"I love everything about Monaco. It’s my favourite track and it’s one of the biggest races of the year. I always try to enjoy the week as much as possible. I try to soak up the special atmosphere and make the most of the opportunity to drive on this amazing circuit. I always feel very lucky to be driving in Monaco.
The reason I like Monaco so much is because it’s not easy. It’s a massive challenge and it’s always a tough race. Every lap you are under pressure. There is no chance to relax. You need to build up your speed, build your confidence and be careful not to overstep the limit. When the car is working well and you have confidence, it’s the best feeling in the world.
Qualifying in Monaco is the most important session of the year. I usually say that qualifying is 99% of the weekend because overtaking on Sunday is very difficult – unless it rains. So, there is big pressure on the Saturday and it’s not easy to find space in Q1 when all the cars are on track. It can become a lottery. You rely on your team to help you find some space.
I’ve had some good results in Monaco, especially the podium two years ago. I always enjoy street circuits and I think it’s another good opportunity for us to score points."
''I think everybody loves going to Monaco. It’s just such a special place. When you think of F1, you think of Monaco. Driving on the famous streets in an F1 car was a dream come true and I’m just as excited to go back there this year.
The location is so spectacular. It’s beautiful and glamorous with an amazing atmosphere. When you arrive at the start of the week you can’t help smiling when you walk down the pit lane and see all the final touches being made.
The fans can get really close and I think that’s important. It’s definitely the busiest week of the year. All the sponsors want to be there and every night you have events. That’s why it’s great to have the additional day so that you can fit everything in.
It’s also a true driving challenge. You have to be so precise and there is no room for error. You have to find the limit quickly and be careful not to step over it. Last year I found out the hard way in FP3, but with more experience this year I hope it won’t happen again."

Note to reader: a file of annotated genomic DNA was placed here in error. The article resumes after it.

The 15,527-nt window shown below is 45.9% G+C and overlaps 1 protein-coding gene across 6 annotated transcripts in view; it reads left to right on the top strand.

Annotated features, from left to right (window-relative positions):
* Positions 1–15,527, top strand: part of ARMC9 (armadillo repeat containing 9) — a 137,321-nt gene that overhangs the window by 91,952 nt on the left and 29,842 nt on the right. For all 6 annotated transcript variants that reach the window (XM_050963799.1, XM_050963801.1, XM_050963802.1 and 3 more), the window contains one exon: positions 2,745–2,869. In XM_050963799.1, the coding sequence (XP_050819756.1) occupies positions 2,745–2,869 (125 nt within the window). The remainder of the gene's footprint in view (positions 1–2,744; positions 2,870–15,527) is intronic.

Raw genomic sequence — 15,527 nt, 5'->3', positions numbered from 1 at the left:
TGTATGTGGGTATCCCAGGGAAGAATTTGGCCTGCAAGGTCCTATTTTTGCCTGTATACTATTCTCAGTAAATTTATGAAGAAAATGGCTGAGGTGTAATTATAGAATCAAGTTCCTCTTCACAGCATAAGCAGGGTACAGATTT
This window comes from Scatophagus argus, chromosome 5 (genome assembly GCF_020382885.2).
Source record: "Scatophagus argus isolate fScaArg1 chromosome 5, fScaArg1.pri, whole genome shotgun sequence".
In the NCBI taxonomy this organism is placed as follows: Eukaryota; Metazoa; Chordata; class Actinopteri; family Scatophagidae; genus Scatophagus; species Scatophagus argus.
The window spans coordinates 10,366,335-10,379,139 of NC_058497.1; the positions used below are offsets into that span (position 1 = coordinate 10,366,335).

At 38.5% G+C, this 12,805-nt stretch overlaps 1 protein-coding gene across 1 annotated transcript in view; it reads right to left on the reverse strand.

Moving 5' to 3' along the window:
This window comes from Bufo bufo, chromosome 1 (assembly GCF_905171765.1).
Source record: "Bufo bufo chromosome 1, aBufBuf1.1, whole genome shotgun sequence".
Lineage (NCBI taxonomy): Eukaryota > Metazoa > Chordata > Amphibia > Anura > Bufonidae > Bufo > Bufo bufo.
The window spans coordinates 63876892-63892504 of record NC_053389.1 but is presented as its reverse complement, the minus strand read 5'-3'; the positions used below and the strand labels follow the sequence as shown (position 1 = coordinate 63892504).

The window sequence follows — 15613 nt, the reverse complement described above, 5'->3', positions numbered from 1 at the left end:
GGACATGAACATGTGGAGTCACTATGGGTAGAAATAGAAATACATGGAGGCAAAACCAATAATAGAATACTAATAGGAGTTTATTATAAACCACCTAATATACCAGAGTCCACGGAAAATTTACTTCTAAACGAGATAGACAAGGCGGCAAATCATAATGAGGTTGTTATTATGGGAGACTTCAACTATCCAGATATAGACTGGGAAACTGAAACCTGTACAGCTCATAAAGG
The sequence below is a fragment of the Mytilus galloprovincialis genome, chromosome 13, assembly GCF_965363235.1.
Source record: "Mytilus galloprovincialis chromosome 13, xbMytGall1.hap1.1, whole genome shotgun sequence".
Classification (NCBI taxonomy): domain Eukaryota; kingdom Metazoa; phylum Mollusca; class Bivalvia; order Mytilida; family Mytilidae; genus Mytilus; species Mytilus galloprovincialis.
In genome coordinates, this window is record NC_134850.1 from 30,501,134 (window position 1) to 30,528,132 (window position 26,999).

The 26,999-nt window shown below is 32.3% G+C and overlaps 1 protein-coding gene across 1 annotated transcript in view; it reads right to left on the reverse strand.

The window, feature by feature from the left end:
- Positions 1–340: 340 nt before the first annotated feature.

“There are a lot of emotions for me, with my first Formula 1 Monaco Grand Prix coming up this weekend. I have dreamt of being part of this event ever since I was a child and it is incredible for this dream to finally come true. It will be nice to have my friends and family there to support me, and I look forward to sharing this special moment with the Monegasque people. Driving on city circuits is something I always enjoy, and I love the challenge that it brings to me as a driver. Although I know the city well, it will be a completely new experience for me to drive on the streets of Monte Carlo in a Formula 1 car. I look forward to gaining a different perspective on my home town. It will be an unforgettable weekend for me, and I can’t wait for it to start.”
"Heading back to Monaco will be really exciting after a little break last year! I loved the Indy experience of course, but Monaco is also a really special place to go racing, and it’s easy to see why it’s such a famous venue for a grand prix. It’s one of the most technically challenging circuits of the year simply because of the level of skill and concentration you need to get around lap after lap 78 times, as well as negotiating the traffic, strategy, weather and everything else this crazy race throws at you.
I’m looking forward to getting behind the wheel there for the first time in two years and seeing how our car performs. For sure, we know the limitations of our package, and a slow-speed track such as this requires a totally unique set-up compared to anywhere else on the calendar, but it’s up to everyone to adapt and get the most out of our equipment.
Monaco is one of those tracks that tends to level the playing field a little and it’s a bit like throwing a dice. As we saw in Spain, even if you qualify well it doesn’t mean you won’t fall victim to drama which can change things around. So, we need to maximise everything on Saturday, and then fight hard on Sunday to earn as many points as possible.”
Read what the Italian tyre supplier has to say about this weekend's race here